—James Galloway, University of Virginia

"This thoughtful book by masters of the science should become a classic on which new and/or redesigned studies can build."
—Professor Kevin Bishop, Uppsala University, Department of Earth Sciences

"Drawing from their considerable experience coordinating large-scale sampling programs, Sullivan et al. have written a book that should serve as a first stop for any researcher, water resources professional, or student about to embark upon the monitoring of freshwater ecosystems. … with emphasis placed on the effects from atmospherically-derived acids and toxic metals, the key principles of building a successful sampling program are easily adaptable to a wide range of water quality measurement and monitoring applications."
—Todd M. Scanlon, Department of Environmental Sciences, University of Virginia

"… a self-explanatory and ideal tool for professionals, involved in water quality and watershed research, aquatic ecology, wetland biodiversity, decision and policy makers, conservation units, managerial teams (including planners, practitioners, and programmers) for designing and implementing long-standing monitoring programs, aquatic laboratory managers, government and non-government sectors, water resources professionals, academicians and students."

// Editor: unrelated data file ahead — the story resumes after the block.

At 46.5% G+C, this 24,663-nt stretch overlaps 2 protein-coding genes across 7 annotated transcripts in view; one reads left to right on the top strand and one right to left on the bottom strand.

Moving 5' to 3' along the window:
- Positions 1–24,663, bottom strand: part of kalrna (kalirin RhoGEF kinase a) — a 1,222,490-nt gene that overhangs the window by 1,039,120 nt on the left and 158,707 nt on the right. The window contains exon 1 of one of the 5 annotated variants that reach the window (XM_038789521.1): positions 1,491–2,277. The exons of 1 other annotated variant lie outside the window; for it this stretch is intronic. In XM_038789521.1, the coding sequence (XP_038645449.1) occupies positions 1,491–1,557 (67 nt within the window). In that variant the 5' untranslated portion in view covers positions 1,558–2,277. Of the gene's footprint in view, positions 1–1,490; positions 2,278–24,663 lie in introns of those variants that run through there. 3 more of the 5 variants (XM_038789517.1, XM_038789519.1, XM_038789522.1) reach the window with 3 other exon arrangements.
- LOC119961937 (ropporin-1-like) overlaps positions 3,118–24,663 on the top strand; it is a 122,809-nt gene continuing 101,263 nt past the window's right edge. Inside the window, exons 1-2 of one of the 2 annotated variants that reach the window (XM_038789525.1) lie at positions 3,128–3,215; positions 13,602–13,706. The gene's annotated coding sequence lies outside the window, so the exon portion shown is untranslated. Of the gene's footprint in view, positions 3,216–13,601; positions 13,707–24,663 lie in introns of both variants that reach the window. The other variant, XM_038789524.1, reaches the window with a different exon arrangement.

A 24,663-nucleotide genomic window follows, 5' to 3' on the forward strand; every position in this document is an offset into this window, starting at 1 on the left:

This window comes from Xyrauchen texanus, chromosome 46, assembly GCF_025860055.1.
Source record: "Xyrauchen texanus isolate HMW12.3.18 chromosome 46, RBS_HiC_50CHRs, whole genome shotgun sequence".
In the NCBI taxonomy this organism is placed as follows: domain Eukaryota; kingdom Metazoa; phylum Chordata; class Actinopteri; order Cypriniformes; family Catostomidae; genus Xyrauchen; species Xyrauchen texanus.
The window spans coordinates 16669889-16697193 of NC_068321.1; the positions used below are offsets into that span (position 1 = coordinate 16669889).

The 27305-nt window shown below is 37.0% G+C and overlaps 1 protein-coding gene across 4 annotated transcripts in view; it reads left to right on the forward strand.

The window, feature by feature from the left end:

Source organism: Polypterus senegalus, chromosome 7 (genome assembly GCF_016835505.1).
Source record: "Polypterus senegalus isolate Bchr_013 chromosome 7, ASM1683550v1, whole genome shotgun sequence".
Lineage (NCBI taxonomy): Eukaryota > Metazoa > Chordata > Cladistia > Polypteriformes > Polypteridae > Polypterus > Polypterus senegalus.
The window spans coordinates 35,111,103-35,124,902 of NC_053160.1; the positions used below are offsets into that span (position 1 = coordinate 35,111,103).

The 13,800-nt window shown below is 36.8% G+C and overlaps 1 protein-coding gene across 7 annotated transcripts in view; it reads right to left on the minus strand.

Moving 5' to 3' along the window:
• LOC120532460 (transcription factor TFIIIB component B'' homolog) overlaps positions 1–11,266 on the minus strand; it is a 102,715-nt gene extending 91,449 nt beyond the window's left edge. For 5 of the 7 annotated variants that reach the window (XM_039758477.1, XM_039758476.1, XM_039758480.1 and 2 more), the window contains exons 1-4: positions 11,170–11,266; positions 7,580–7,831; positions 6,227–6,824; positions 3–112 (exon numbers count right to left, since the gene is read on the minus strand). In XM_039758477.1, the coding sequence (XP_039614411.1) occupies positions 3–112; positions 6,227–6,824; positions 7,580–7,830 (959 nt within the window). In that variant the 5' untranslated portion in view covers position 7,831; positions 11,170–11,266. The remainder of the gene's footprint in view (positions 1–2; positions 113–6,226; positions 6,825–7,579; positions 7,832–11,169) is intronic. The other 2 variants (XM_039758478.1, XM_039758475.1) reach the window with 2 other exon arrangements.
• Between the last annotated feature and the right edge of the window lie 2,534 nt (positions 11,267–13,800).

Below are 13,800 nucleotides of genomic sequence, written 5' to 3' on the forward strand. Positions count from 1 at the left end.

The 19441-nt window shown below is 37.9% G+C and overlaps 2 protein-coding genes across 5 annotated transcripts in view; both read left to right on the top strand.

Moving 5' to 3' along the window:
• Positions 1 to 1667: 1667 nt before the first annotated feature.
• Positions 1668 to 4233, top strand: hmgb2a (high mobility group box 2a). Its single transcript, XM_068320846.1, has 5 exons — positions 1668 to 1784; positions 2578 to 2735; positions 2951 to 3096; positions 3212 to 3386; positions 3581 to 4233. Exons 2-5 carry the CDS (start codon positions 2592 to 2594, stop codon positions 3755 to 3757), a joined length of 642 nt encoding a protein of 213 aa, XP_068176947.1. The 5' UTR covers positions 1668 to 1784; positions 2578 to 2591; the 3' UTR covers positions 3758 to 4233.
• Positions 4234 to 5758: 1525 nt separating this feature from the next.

—Dr. Hiren B. Soni, Institute of Science & Technology for Advanced Studies & Research (ISTAR), Department of Environmental Science & Technology (EST), Vallabh Vidyanagar-388120 (Gujarat) INDIA